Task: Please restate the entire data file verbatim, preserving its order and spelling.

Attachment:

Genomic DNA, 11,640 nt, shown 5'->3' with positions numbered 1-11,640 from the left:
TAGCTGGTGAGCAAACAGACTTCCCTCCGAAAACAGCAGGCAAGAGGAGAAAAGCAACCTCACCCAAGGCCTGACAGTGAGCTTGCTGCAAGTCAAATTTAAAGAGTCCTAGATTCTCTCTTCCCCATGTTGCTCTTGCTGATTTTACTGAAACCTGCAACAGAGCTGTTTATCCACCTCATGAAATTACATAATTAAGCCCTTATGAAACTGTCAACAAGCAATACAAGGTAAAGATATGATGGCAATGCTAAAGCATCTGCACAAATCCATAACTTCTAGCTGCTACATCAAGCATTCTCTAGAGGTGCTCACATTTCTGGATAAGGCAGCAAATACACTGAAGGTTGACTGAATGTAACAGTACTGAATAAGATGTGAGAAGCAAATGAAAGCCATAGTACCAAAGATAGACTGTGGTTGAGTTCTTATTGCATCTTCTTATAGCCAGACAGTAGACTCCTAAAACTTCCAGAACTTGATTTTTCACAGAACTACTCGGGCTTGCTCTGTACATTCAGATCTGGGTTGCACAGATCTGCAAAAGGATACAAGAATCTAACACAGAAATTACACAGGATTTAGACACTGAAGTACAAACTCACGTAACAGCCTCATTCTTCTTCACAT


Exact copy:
Genomic DNA, 11,640 nt, shown 5'->3' with positions numbered 1-11,640 from the left:
TAGCTGGTGAGCAAACAGACTTCCCTCCGAAAACAGCAGGCAAGAGGAGAAAAGCAACCTCACCCAAGGCCTGACAGTGAGCTTGCTGCAAGTCAAATTTAAAGAGTCCTAGATTCTCTCTTCCCCATGTTGCTCTTGCTGATTTTACTGAAACCTGCAACAGAGCTGTTTATCCACCTCATGAAATTACATAATTAAGCCCTTATGAAACTGTCAACAAGCAATACAAGGTAAAGATATGATGGCAATGCTAAAGCATCTGCACAAATCCATAACTTCTAGCTGCTACATCAAGCATTCTCTAGAGGTGCTCACATTTCTGGATAAGGCAGCAAATACACTGAAGGTTGACTGAATGTAACAGTACTGAATAAGATGTGAGAAGCAAATGAAAGCCATAGTACCAAAGATAGACTGTGGTTGAGTTCTTATTGCATCTTCTTATAGCCAGACAGTAGACTCCTAAAACTTCCAGAACTTGATTTTTCACAGAACTACTCGGGCTTGCTCTGTACATTCAGATCTGGGTTGCACAGATCTGCAAAAGGATACAAGAATCTAACACAGAAATTACACAGGATTTAGACACTGAAGTACAAACTCACGTAACAGCCTCATTCTTCTTCACAT